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Serving: IN
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IMPACTS ASSESSMENT: While this may apply mostly to newer equipment, a change in statute prevents assessors from tagging equipment at list price rather than acquired price.

3 changes in Indiana law you should know

At least one of these could put more money in your pocket in the long run.

One benefit of having legislative sessions every year is that the Legislature can clear up unintended consequences or oversights that exist in current statutes. Shelby Swain Myers, associate policy adviser for Indiana Farm Bureau, and Justin Schneider, IFB director of state government relations, say the 2019 session was no exception.

While they may not be headline news, these changes in statutes could be important to you:

1. Personal property tax assessment rules. Some counties use third-party companies to complete assessment audits of personal property in their jurisdiction, Swain Myers says. IFB became aware, based on member reports, that some third-party auditors were basing assessment on list price, not acquired price, when it came to farm equipment. Even though state officials had instructed that the assessment should be based on acquired price, not everyone was following that guideline.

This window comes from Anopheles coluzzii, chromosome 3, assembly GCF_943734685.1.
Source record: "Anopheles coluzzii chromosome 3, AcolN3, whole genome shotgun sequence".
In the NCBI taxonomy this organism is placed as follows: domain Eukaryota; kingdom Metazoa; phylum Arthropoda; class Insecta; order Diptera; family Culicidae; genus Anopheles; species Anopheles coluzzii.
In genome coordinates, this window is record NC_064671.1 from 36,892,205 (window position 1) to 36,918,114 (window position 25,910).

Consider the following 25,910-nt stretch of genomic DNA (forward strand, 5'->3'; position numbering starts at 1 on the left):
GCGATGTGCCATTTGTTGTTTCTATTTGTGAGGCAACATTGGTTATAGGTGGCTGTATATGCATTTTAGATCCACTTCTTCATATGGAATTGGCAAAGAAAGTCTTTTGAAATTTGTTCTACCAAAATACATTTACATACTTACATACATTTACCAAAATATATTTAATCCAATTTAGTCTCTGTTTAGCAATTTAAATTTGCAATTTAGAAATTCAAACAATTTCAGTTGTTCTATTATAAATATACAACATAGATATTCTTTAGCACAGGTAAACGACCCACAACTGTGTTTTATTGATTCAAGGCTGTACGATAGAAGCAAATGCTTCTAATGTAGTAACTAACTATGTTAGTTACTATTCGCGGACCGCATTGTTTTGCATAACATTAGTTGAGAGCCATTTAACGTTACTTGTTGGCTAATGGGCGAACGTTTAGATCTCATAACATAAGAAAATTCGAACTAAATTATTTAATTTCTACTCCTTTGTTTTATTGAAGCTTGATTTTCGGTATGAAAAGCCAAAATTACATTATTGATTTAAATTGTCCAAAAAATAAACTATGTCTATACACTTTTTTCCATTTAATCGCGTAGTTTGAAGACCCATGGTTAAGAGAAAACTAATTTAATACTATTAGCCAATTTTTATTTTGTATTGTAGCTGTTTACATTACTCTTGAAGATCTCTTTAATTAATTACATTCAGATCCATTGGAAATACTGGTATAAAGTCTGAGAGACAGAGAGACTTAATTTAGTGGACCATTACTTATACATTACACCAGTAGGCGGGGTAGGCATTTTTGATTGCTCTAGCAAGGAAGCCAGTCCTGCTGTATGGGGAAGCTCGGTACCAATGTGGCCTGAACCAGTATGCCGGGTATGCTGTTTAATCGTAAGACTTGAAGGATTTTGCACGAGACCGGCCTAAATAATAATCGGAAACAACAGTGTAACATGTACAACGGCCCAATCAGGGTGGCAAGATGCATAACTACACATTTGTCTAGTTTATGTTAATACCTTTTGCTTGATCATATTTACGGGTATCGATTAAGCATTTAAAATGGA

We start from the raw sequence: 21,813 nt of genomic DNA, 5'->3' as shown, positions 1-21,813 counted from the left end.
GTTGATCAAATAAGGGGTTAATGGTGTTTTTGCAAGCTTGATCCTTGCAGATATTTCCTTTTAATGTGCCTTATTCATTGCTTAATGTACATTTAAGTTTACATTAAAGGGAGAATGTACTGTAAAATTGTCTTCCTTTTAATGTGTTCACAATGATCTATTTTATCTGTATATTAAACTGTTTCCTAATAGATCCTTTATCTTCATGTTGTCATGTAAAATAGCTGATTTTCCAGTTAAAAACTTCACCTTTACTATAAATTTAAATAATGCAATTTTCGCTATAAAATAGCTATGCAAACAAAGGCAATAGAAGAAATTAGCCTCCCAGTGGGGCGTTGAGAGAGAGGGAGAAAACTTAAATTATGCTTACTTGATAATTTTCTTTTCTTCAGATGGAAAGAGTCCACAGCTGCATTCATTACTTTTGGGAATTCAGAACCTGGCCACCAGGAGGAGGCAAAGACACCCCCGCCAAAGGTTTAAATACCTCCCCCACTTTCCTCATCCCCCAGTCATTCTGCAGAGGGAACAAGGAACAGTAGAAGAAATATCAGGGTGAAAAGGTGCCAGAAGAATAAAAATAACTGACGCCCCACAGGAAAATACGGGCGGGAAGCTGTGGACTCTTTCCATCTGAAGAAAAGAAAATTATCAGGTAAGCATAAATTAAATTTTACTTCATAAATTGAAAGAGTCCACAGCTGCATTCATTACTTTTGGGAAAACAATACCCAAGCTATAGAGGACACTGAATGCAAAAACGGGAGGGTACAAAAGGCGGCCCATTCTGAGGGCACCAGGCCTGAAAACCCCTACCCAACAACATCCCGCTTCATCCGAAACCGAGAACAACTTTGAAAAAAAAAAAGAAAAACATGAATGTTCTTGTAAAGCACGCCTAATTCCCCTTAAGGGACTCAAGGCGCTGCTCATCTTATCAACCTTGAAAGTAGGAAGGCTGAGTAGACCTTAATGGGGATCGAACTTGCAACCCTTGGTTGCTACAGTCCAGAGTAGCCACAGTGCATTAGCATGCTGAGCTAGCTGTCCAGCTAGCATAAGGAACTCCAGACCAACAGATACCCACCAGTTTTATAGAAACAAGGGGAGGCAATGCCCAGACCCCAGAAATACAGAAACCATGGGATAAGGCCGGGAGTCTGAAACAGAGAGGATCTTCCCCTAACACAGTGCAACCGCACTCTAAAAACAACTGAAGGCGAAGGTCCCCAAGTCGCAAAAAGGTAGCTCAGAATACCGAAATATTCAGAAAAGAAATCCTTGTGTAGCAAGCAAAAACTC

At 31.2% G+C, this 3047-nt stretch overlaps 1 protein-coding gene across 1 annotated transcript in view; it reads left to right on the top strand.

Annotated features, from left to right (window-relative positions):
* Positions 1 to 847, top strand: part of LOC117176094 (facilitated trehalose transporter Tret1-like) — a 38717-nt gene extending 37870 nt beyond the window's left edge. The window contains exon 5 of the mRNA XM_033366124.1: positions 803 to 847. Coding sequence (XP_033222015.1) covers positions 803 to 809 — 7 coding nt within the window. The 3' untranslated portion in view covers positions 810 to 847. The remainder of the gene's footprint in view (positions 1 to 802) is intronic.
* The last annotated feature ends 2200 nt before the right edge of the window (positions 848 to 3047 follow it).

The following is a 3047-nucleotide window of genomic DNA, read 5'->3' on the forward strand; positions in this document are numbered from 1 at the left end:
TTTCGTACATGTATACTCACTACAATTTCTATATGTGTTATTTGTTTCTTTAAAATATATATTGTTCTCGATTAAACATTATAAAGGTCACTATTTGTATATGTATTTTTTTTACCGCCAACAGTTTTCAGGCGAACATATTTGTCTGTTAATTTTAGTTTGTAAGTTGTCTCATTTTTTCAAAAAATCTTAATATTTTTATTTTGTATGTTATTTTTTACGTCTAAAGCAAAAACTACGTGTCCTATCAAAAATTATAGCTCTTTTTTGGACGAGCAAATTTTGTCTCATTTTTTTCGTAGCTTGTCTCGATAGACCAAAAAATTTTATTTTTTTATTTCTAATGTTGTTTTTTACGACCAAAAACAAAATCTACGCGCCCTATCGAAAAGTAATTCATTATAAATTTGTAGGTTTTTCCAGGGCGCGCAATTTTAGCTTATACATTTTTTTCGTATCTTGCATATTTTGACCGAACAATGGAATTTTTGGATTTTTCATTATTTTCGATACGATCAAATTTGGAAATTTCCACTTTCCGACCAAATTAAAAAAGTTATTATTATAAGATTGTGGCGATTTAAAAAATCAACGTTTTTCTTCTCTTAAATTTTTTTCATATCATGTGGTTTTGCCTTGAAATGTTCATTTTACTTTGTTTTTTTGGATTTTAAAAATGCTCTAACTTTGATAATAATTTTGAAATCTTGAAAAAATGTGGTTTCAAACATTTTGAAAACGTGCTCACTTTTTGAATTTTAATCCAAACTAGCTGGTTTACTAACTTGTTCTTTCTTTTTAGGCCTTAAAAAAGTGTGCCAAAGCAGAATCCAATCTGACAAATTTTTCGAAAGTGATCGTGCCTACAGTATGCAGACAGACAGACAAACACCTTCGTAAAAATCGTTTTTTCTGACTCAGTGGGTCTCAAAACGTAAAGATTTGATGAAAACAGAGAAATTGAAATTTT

“Now it’s in the statute, so farmers can reference it when appealing or under audit,” Swain Myers says.

2. Annexation waiver. Annexation is always a hot button. IFB has helped push meaningful reform in annexation procedures, but one loophole still needed fixing, Schneider says. When cities or towns extend services such as sewer or water beyond their city or town limits, they often require prospective customers to sign a waiver that they will not remonstrate against future annexation, should it occur. Sometimes no expiration date was attached to the waiver.

This year the Legislature revisited the issue and stated that waivers can be no longer than 15 years. Waivers also must be signed within 30 days of providing the initial service. In effect, this restores your ability to remonstrate against proposed annexation if it occurs after the waiver expires. 

3. Fire district income. If a fire district serves more than $1 billion of net assessed valuation, then new provisions added to law prevent a city from claiming revenue that’s going to support that fire district.

“It only affects a few large fire districts, but it’s important that they have funds to repay debt they’ve incurred,” Schneider says.

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